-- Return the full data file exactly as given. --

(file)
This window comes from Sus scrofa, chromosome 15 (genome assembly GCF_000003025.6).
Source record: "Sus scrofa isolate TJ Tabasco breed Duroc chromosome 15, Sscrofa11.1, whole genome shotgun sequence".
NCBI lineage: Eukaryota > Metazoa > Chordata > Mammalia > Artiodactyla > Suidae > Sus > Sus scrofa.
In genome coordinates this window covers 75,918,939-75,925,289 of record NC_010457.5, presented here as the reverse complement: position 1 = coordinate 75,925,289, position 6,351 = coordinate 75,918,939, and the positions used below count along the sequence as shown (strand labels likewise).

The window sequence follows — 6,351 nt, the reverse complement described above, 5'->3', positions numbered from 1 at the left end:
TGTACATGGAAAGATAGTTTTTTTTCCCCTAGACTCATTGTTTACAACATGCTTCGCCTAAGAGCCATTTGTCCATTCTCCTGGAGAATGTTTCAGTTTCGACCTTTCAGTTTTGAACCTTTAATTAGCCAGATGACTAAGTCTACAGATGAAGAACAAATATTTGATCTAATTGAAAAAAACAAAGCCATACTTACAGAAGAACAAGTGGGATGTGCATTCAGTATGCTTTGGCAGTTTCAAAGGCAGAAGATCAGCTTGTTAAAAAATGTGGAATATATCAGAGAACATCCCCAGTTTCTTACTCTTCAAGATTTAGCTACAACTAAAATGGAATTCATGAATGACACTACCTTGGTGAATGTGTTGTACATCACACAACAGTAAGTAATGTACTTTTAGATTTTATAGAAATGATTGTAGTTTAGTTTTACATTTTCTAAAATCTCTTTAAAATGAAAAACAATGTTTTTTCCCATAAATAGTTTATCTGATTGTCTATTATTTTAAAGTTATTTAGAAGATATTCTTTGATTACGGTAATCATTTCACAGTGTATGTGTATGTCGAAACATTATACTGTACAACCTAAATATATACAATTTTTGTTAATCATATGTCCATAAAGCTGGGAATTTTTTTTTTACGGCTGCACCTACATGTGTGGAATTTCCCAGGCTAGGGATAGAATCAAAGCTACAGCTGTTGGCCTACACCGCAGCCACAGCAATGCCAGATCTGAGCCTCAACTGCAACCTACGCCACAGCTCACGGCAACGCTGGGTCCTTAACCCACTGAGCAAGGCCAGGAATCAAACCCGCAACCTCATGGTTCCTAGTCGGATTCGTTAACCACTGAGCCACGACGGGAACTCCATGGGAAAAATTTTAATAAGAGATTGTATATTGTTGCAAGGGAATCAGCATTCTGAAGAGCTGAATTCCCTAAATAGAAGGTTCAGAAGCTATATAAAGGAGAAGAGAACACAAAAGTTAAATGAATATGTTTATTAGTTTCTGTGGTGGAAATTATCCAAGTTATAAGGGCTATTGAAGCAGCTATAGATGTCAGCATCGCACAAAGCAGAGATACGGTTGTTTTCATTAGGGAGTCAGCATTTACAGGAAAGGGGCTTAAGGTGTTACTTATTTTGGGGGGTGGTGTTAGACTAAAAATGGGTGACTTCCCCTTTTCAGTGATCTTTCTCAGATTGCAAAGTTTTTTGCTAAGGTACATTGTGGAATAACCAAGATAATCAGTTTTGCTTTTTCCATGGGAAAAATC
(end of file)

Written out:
This window comes from Sus scrofa, chromosome 15 (genome assembly GCF_000003025.6).
Source record: "Sus scrofa isolate TJ Tabasco breed Duroc chromosome 15, Sscrofa11.1, whole genome shotgun sequence".
NCBI lineage: Eukaryota > Metazoa > Chordata > Mammalia > Artiodactyla > Suidae > Sus > Sus scrofa.
In genome coordinates this window covers 75,918,939-75,925,289 of record NC_010457.5, presented here as the reverse complement: position 1 = coordinate 75,925,289, position 6,351 = coordinate 75,918,939, and the positions used below count along the sequence as shown (strand labels likewise).

The window sequence follows — 6,351 nt, the reverse complement described above, 5'->3', positions numbered from 1 at the left end:
TGTACATGGAAAGATAGTTTTTTTTCCCCTAGACTCATTGTTTACAACATGCTTCGCCTAAGAGCCATTTGTCCATTCTCCTGGAGAATGTTTCAGTTTCGACCTTTCAGTTTTGAACCTTTAATTAGCCAGATGACTAAGTCTACAGATGAAGAACAAATATTTGATCTAATTGAAAAAAACAAAGCCATACTTACAGAAGAACAAGTGGGATGTGCATTCAGTATGCTTTGGCAGTTTCAAAGGCAGAAGATCAGCTTGTTAAAAAATGTGGAATATATCAGAGAACATCCCCAGTTTCTTACTCTTCAAGATTTAGCTACAACTAAAATGGAATTCATGAATGACACTACCTTGGTGAATGTGTTGTACATCACACAACAGTAAGTAATGTACTTTTAGATTTTATAGAAATGATTGTAGTTTAGTTTTACATTTTCTAAAATCTCTTTAAAATGAAAAACAATGTTTTTTCCCATAAATAGTTTATCTGATTGTCTATTATTTTAAAGTTATTTAGAAGATATTCTTTGATTACGGTAATCATTTCACAGTGTATGTGTATGTCGAAACATTATACTGTACAACCTAAATATATACAATTTTTGTTAATCATATGTCCATAAAGCTGGGAATTTTTTTTTTACGGCTGCACCTACATGTGTGGAATTTCCCAGGCTAGGGATAGAATCAAAGCTACAGCTGTTGGCCTACACCGCAGCCACAGCAATGCCAGATCTGAGCCTCAACTGCAACCTACGCCACAGCTCACGGCAACGCTGGGTCCTTAACCCACTGAGCAAGGCCAGGAATCAAACCCGCAACCTCATGGTTCCTAGTCGGATTCGTTAACCACTGAGCCACGACGGGAACTCCATGGGAAAAATTTTAATAAGAGATTGTATATTGTTGCAAGGGAATCAGCATTCTGAAGAGCTGAATTCCCTAAATAGAAGGTTCAGAAGCTATATAAAGGAGAAGAGAACACAAAAGTTAAATGAATATGTTTATTAGTTTCTGTGGTGGAAATTATCCAAGTTATAAGGGCTATTGAAGCAGCTATAGATGTCAGCATCGCACAAAGCAGAGATACGGTTGTTTTCATTAGGGAGTCAGCATTTACAGGAAAGGGGCTTAAGGTGTTACTTATTTTGGGGGGTGGTGTTAGACTAAAAATGGGTGACTTCCCCTTTTCAGTGATCTTTCTCAGATTGCAAAGTTTTTTGCTAAGGTACATTGTGGAATAACCAAGATAATCAGTTTTGCTTTTTCCATGGGAAAAATC